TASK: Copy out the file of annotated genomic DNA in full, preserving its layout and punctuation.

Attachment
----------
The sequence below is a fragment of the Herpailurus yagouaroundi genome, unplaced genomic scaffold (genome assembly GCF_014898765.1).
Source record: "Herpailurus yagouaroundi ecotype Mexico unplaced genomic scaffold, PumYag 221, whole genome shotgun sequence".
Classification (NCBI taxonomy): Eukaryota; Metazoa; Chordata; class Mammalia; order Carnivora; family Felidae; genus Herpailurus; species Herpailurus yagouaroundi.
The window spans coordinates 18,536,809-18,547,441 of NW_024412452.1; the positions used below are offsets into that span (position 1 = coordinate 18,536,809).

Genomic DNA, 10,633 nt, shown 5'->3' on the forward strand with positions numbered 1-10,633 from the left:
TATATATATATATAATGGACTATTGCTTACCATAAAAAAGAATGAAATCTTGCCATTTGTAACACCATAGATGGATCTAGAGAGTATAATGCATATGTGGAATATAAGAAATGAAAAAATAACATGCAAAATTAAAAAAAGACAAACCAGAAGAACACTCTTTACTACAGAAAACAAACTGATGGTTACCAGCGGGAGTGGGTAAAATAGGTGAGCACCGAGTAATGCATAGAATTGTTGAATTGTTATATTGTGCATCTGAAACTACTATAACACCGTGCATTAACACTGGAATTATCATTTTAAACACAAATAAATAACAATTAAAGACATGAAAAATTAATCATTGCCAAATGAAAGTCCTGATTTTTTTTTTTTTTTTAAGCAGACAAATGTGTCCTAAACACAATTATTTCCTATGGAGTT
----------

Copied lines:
The sequence below is a fragment of the Herpailurus yagouaroundi genome, unplaced genomic scaffold (genome assembly GCF_014898765.1).
Source record: "Herpailurus yagouaroundi ecotype Mexico unplaced genomic scaffold, PumYag 221, whole genome shotgun sequence".
Classification (NCBI taxonomy): Eukaryota; Metazoa; Chordata; class Mammalia; order Carnivora; family Felidae; genus Herpailurus; species Herpailurus yagouaroundi.
The window spans coordinates 18,536,809-18,547,441 of NW_024412452.1; the positions used below are offsets into that span (position 1 = coordinate 18,536,809).

Genomic DNA, 10,633 nt, shown 5'->3' on the forward strand with positions numbered 1-10,633 from the left:
TATATATATATATAATGGACTATTGCTTACCATAAAAAAGAATGAAATCTTGCCATTTGTAACACCATAGATGGATCTAGAGAGTATAATGCATATGTGGAATATAAGAAATGAAAAAATAACATGCAAAATTAAAAAAAGACAAACCAGAAGAACACTCTTTACTACAGAAAACAAACTGATGGTTACCAGCGGGAGTGGGTAAAATAGGTGAGCACCGAGTAATGCATAGAATTGTTGAATTGTTATATTGTGCATCTGAAACTACTATAACACCGTGCATTAACACTGGAATTATCATTTTAAACACAAATAAATAACAATTAAAGACATGAAAAATTAATCATTGCCAAATGAAAGTCCTGATTTTTTTTTTTTTTTTAAGCAGACAAATGTGTCCTAAACACAATTATTTCCTATGGAGTT